Covid-19 and the English Language
How has the English Language changed?
It was the year of coronageddon. People locked down, nervously sipping quartantinis to pass the time. The reproduction rate remained perilously high and PPE stocks dwindled. Zoom fatigue set in as people listlessly imagined when things would return to normal—unless, of course, the covidiots spoil it for the rest of us.
Had this short paragraph been written before 2020, its meaning may have eluded a general audience. But the COVID-19 crisis has necessitated the emergence of a whole new lexicon to describe the unsettling reality of the worst global pandemic in over a century.
COVID-19 has changed the English language, but in what ways and how lasting will the effects be? These are the two critical questions that this article will attempt to answer.
The COVID-19 pandemic has reshaped the English language. Terms from the fields of epidemiology, such as “contact tracing” or the “R-number” have entered the realm of everyday speech. We have witnessed an explosion of pandemic related neologisms: from Coviditios to describe those who defy social distancing rules, to coronapocalypse to describe the all-encompassing destruction and dislocation of the current period.
Despite this rapid shift in everyday speech, the Oxford English Dictionary has only added one new word into their dictionary: COVID-19. Other terms that have arrived in common parlance include previously obscure words that have taken on new significance; they include terms like flatten the curve, community spread and self-isolation.
An equally salient impact of COVID-19 has been the resource to metaphorical framing of the crisis. In his famous essay “Politics and the English Language”, George Orwell memorably describes political writing as “…largely the defence of the indefensible.” Today, the impacts of the pandemic are couched in the language of duty and self-sacrifice. Governments across the world have framed our current predicament in the language of a battle, and war-time evocations are plentiful. Such language may have some utility in encouraging compliance with government mandates, e.g. to wear masks and practice social distancing. But there is an apparent limit to these analogies. Some front-line and key workers have pushed back against the framing of their efforts as heroic rather than the actions of dedicated professionals doing their best in exceptionally difficult circumstances. Militaristic language risks oversimplifying the realities of a pandemic—the preservation of life is the goal rather than its destruction.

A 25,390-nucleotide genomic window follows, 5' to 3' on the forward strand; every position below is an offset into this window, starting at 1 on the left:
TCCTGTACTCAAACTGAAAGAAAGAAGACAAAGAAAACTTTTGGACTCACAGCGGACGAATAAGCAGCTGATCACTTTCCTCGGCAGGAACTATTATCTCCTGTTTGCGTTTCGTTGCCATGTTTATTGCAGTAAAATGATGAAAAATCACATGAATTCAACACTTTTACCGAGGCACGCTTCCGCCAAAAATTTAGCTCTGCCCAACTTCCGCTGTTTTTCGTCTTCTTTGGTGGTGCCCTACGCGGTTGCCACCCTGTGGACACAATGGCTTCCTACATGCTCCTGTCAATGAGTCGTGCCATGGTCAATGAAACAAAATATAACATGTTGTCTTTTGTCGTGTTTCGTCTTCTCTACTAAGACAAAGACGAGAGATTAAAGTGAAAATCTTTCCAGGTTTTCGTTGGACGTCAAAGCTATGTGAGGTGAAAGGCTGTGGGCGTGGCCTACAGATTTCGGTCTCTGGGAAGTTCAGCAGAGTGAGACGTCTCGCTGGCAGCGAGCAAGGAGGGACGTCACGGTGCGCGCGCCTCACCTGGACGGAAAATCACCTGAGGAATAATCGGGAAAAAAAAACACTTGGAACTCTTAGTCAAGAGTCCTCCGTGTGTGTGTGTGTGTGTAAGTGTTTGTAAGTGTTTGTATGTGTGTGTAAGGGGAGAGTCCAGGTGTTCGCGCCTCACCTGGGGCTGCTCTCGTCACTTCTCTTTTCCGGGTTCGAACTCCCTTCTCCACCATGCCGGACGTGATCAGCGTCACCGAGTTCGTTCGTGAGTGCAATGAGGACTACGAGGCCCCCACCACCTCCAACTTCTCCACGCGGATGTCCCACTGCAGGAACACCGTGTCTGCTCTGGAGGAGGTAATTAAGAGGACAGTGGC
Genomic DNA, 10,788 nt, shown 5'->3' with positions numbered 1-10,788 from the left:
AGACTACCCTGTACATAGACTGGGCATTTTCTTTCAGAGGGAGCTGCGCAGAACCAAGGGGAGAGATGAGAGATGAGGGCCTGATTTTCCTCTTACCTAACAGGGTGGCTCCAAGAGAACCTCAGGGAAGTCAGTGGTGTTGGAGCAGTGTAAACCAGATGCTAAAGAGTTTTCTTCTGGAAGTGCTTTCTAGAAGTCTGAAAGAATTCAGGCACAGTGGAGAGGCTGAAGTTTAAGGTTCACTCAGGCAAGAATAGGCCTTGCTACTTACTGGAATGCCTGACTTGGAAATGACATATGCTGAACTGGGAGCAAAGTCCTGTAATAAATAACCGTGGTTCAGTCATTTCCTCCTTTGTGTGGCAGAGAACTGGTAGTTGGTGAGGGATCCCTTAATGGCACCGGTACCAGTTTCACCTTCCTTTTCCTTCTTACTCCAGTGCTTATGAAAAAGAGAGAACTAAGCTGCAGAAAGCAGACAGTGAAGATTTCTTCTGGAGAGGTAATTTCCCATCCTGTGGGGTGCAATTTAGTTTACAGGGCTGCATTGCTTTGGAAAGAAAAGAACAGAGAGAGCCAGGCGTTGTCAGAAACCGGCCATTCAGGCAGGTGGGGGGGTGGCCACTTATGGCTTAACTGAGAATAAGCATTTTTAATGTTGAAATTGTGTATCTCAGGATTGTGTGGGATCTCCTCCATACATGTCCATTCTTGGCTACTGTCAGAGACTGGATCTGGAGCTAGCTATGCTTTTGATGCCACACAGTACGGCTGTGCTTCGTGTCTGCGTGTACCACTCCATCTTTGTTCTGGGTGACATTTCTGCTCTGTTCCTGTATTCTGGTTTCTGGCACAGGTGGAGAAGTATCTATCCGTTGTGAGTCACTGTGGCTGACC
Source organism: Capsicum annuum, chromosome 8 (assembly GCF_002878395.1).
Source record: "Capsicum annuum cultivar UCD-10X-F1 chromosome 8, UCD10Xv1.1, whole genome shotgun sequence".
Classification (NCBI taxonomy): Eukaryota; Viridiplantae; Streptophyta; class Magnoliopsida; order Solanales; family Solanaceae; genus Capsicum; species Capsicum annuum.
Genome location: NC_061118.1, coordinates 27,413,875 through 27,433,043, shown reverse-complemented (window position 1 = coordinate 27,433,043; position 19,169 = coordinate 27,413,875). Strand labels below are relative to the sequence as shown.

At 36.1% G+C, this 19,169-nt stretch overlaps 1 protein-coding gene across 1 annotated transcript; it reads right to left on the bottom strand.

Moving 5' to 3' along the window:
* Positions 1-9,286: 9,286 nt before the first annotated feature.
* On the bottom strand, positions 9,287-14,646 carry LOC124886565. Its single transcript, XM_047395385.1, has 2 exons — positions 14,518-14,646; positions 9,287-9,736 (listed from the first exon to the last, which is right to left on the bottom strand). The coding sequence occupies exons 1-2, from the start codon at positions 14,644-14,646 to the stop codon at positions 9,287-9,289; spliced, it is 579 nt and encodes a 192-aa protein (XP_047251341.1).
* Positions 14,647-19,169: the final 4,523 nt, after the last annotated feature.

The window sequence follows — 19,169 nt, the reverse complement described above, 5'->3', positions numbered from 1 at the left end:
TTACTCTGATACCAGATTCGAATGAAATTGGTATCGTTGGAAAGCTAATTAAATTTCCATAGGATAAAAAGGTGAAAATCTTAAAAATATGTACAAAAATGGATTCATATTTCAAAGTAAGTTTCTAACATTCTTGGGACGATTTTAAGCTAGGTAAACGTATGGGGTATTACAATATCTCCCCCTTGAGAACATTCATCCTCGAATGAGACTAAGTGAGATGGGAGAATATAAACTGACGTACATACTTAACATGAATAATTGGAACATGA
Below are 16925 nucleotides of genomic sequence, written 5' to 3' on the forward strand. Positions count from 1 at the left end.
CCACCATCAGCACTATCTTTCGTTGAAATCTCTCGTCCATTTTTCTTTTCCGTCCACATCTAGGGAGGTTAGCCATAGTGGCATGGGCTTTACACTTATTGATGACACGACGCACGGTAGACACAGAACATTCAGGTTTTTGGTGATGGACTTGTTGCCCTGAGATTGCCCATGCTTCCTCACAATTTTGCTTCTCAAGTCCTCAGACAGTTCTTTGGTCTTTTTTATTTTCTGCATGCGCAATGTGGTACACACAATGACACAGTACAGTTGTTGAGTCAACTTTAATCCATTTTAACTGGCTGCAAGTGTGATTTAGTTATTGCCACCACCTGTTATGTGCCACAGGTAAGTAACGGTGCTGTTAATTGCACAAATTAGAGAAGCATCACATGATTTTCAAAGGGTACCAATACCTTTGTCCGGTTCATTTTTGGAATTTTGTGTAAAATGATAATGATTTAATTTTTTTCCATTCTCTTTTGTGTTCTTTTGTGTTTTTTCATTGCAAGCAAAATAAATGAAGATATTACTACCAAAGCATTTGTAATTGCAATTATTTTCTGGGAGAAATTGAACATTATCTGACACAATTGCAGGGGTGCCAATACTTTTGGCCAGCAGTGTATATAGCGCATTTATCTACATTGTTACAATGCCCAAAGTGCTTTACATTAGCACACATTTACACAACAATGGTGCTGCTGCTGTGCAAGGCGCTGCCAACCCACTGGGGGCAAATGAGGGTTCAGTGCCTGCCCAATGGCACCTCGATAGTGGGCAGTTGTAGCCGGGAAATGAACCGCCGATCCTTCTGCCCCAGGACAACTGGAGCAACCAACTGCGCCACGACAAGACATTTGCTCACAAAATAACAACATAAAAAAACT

What do these changes mean?
The language we use corresponds to the material conditions that give rise to it. Language becomes the way to rationalise a phenomenon like COVID-19 that impacts every aspect of political, social and economic relations. It does, therefore, seem likely that many of these words will fall out of common usage once the experiential reality of a global pandemic is brought under control. Trying to predict accurately which words will survive and which will fade out of use will not be straightforward.
The English language will bear the imprint of COVID-19, in one way or another for many generations to come. Linguistics suggest that those words or phrases that stick will be those that correspond to lasting behavioural change. If for example, 2020 has indeed brought about a home working revolution, abbreviations like WFH and behaviours like zoom bombing, will likely feature more prominently in the language from now on.
The Greek philosopher Heraclitus famously observed that no man steps in the same river twice. Like the river, our language is in a constant state of change and flux. This year we have seen an acceleration in language change unlike anything in living memory, time will tell if we are to return once again to calmer waters.